Steiner had, it appeared, accused the annual fiesta of failing to live up to its exalted aims, suggesting that it was blinkered in its reluctance to embrace the vivid, purposeful aesthetic of modern science. He had even, apparently, urged the festival to quit while it was ahead.
In the long history of media misrepresentation this is of course an innocuous and trivial case, but it is worth mentioning that these were not remotely the themes of Steiner's long and interesting speech. They were merely a teasing (and, if anything, constructive) coda in a sustained tribute to the excellence of Edinburgh's engagement with the cosmopolitan artistic life of Europe. One headline even credited the professor with saying that Edinburgh "has outlived its spirit, aims and ideals" - a notably unSteinerish cliche that does not, as it happens, appear in the lecture at all. He did say that the vision of European fellowship (or "communion") which inspired the festival in its early, post-war days "has not been realised"; but this was a criticism of western Europe's continuing love-affair with sectarian feuding, hardly a comment on a Scottish arts carnival.
In fact, it would be possible to have some sympathy even for the distorted version of Steiner's views. The Edinburgh festival sometimes seems too wacky by half. You can't turn a corner near the Grass Market these days without bumping into someone dressed as a tomato, handing you a playbill for tonight's explosive satire-cum-farce. But even if the fringe has flopped down far over the eyes, only a spoilsport could seriously object: it is only fun, after all. Indeed, this exuberance is a big part of what makes any festival popular and successful: the creation of an exhilarating, creative, lots-going-on atmosphere in the city as a whole.
Still, the serious question discussed in Steiner's lecture - "What are festivals for?" - is a good one. Certainly we are in the middle of a large and sustained festival-boom. The British Council's guide to arts festivals counts 71 events in the calendar year: everything from the sizeable international gatherings at Edinburgh, Aldeburgh, Hay-on-Wye and Cheltenham to the more modest get-togethers in Abergavenny, Richmond-upon-Thames and Bracknell. Culture vultures with time on their hands can gear up for Edinburgh by checking out the scene in Harrogate and King's Lynn, and then while away the rest of the summer going to readings, plays and write-ins at Rye, Dartington, Ilkley, Sheffield, Cleveland, Wells, Lancaster, Guildford, Canterbury and Hastings.
And this is just in Britain; the rest of Europe is just as busy. You can jet off on lovely musical holidays in Bayreuth or Salzburg, with time to climb an Alp before the string quartets; or attend stirring operatic weekends in Verona and heady jazz nights in Nice. One might have thought that the escalation of media consumption in recent decades - videos, satellite, cable and so on - would have turned us all into stay-at-homes, diminishing the appetite for a personal brush with the real thing. The opposite seems to be true. These days there are simply more coat-tails the public wishes to touch.
It is hard to see a danger to civilisation in any of this. For one thing, it goes back a long way: Aeschylus, Sophocles and Euripides were all products of the great drama competitions of ancient Greece. We moderns no longer believe that art is competitive, though gold medals for art, architecture, music and literature were included in the Olympic Games until 1948. But the idea of culture as sport (rather than as education, or morality, or duty) is attractive. These things are supposed to be enjoyable; they are above all social occasions. There is a touch of despotism about arts festivals. Tyrants love them - it shows how sensitive they are. But there is also a genuine demotic impulse, the same urge that drives people on to streets in Rio de Janeiro or Notting Hill Gate. Edinburgh appears to marry these two elements as well as anywhere - better by far than Salzburg, for instance, where only lottery winners can afford tickets, and bow ties seem to be compulsory even in the ice-cream kiosks.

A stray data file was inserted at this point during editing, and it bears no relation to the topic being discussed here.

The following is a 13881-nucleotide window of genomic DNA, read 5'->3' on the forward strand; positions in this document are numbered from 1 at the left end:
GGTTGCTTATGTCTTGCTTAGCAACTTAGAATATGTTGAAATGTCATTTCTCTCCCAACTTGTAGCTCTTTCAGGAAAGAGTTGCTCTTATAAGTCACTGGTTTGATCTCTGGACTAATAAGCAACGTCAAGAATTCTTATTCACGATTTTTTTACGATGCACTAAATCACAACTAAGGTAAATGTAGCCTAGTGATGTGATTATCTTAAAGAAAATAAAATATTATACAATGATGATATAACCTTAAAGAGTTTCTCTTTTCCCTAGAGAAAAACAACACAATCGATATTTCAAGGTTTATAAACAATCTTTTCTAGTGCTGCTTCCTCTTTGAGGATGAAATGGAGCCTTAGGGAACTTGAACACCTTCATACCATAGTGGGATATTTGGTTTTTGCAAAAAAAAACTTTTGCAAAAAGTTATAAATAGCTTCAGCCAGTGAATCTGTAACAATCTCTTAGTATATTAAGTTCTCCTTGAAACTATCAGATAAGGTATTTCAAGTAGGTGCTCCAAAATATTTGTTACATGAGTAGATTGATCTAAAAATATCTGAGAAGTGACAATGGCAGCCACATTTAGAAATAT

There is one risk, however, which Steiner forcefully underlined. Festivals cannot merely be bourgeois museums: they need to be forums for promoting new or difficult work, places to experiment - arts laboratories, as it were. One of the biggest blights on English culture was the association forged by the Bloomsbury group between the high arts and country house living. The baleful idea that a taste for fine art is pretty much the same as a taste for fine wine and elegant furniture (ie, a luxury) has cast a long shadow which continues to dim the view. If festival-mad Britain goes down this heritage-industry route, serving up inoffensive entertainments in the gap between a cream tea and dinner in the Duke's library,then it will not be a heartening trend.
But this does not seem to be happening. Indeed, the touching aspect of most festivals is that they began as private obsessions, and continue to feel driven by innocent enthusiasm. A month ago, for instance, in Bantry, Co Cork, a new one was created. A dairy-farming music lover persuaded the Vanbrugh Quartet to perform in one of his cowsheds for a week. Seamus Heaney dropped in and read some poems. The audience went away dazed and happy. Next year, who knows, they may have to use the hayloft as well, and before we know it they will be performing in a muddy marquee out by the silage. It will be many years before the three tenors descend on Bantry and distinguished professors are mistakenly supposed to be shaking their heads and saying that it is not what it used to be.Reuse content